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The Shirley Q. Liquor Controversy

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Charles Knipp as Shirley Q. Liquor Charles Knipp
Shirley Q. Liquor, known off-stage as Charles Knipp, is no stranger to controversy. Knipp saw an opportunity to express his satirical nature as the drag persona Shirley Q. Liquor, developing a series of live one-man shows and CD's. Knipp and his Shirley Q. fan base see his work as comedic satire. Others take offense over the basis of Knipp's expression. The issue? Knipp is a Caucasian man that performs in full blackface as an impoverished African-American woman living in the southern part of the U.S. named Shirley Q. Liquor. Is Knipp's satire racist or within the bounds of comedic license?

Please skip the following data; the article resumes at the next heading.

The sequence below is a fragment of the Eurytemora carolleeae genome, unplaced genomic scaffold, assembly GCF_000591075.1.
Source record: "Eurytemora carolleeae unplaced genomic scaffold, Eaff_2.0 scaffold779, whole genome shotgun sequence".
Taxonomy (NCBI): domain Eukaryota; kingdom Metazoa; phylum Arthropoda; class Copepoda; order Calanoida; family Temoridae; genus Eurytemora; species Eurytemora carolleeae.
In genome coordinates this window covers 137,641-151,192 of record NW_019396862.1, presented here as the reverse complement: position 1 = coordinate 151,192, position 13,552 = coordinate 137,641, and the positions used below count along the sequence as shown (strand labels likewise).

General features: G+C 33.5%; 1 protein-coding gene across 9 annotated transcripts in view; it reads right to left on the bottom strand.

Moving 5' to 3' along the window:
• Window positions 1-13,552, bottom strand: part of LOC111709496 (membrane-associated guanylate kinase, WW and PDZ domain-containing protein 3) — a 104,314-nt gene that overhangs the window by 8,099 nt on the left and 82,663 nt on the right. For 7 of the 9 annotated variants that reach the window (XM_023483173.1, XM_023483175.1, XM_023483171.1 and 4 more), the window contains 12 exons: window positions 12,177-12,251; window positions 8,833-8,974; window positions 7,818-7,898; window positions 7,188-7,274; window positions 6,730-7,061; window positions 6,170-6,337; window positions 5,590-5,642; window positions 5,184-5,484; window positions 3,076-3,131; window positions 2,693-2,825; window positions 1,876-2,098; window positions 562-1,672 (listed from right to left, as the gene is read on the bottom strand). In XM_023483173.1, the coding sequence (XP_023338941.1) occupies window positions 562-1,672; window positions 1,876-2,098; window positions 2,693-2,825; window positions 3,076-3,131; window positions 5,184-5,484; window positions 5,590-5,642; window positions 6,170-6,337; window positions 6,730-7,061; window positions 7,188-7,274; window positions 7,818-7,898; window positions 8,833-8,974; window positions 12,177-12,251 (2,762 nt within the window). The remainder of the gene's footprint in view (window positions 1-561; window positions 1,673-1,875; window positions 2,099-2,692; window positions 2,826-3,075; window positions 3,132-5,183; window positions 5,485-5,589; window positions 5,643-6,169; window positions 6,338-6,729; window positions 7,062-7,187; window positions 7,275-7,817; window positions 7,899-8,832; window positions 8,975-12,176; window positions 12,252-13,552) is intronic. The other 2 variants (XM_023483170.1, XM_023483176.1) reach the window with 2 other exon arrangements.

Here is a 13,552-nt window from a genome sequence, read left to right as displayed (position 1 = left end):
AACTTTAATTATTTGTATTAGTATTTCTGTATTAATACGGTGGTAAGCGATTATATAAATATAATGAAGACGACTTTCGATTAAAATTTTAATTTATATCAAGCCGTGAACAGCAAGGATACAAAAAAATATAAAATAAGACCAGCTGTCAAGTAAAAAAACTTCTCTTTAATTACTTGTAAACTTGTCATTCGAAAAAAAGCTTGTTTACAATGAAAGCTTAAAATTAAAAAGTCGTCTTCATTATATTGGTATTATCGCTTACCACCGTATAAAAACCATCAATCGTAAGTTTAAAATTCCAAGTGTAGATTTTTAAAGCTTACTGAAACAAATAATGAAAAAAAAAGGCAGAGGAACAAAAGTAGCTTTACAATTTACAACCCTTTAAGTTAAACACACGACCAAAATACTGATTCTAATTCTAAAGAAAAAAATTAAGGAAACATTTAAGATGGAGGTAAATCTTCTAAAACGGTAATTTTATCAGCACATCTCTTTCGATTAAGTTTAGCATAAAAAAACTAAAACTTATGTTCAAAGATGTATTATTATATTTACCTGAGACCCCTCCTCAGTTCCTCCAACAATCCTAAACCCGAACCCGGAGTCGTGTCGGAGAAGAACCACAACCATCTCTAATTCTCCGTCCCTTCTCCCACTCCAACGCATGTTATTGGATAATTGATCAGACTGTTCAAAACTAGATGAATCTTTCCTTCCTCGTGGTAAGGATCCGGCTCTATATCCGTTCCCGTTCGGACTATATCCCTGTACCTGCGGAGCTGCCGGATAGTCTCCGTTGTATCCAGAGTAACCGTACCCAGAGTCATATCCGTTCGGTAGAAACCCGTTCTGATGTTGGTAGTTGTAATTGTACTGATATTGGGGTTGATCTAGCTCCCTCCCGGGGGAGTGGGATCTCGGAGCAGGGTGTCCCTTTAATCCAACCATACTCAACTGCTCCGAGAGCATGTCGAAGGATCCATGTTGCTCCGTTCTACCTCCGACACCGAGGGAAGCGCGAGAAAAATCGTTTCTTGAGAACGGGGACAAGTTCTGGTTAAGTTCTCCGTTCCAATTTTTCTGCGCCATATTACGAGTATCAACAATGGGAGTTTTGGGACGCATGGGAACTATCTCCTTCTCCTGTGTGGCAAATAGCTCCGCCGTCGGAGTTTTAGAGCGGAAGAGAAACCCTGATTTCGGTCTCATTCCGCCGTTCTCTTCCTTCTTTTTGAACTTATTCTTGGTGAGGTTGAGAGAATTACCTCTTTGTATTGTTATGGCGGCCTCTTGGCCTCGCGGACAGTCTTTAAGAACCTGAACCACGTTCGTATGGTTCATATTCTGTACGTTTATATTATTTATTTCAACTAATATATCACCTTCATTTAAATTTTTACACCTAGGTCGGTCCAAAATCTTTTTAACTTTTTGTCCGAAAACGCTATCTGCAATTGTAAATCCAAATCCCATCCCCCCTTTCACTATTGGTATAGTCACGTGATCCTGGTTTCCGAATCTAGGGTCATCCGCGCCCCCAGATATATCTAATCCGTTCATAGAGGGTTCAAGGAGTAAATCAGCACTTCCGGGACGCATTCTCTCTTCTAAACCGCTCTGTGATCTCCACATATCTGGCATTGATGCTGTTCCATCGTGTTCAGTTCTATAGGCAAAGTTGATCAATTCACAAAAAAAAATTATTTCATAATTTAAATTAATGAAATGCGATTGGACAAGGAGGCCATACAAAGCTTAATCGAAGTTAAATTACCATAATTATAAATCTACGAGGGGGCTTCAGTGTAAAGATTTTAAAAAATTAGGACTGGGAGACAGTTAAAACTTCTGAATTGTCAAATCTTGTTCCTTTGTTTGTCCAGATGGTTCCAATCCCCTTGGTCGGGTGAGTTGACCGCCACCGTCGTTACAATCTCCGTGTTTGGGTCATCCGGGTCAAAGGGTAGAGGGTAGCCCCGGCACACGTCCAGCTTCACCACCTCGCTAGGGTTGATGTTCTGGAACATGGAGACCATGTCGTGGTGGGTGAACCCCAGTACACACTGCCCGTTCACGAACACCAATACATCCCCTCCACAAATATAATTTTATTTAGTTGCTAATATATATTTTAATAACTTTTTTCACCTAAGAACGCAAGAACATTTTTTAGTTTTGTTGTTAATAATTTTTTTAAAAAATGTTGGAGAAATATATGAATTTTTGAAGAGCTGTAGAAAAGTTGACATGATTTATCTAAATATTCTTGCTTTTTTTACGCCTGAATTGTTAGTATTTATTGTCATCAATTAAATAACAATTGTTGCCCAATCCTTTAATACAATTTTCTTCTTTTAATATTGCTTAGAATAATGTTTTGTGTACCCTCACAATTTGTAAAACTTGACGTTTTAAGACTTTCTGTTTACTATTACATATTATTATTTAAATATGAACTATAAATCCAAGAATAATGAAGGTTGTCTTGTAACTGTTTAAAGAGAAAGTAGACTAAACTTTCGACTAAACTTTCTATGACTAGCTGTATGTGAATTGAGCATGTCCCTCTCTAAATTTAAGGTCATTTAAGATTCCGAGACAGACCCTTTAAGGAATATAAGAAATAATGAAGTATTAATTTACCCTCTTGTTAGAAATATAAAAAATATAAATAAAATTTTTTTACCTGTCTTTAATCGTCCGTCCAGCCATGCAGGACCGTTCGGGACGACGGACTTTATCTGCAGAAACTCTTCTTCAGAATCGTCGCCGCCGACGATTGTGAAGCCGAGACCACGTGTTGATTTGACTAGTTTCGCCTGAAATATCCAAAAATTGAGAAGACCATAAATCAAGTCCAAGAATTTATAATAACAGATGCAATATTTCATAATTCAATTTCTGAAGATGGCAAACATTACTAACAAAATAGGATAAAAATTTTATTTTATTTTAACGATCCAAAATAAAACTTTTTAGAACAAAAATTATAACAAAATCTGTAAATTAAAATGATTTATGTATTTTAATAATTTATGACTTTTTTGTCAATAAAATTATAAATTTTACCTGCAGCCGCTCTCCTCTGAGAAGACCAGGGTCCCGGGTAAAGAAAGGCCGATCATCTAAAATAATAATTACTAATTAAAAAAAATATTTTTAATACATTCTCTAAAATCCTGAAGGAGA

Current Status

Knipp continues to performs his one-man show as Shirley Q. Liquor, Watusi Jenkins, and Betty Butterfield at various gay clubs throughout the U.S. amid an increasing number of protests and resulting cancellations. Knipp is also the narrater of the film Starbooty also starring RuPaul. Knipp, a Mississippi native, is a Quaker minister when not in drag.

Fuss

Drag performers are known for their comedic monologues and quick one-liners, but when does comedic license turn into racist monologue?

Charles Knipp's characters are a modern-day spin on the "blackface" minstrel shows of the 1830's, popularized by Thomas D. Rice and his minstrel character "Jim Crow." Minstrel performers originated as white men who used burnt cork, later greasepaint or shoe polish to darken their skin. Their acts, just as Charles Knipp's, centered around the caricature of African-American people as lazy, overly-cheerful, uneducated and musical.

Though credited with exposing African-American culture to the mainstream, most modern day Americans see blackface impersonations as offensive and in bad taste. Thus, the controversy surrounding Charles Knipp as Shirley Q. Liquor.
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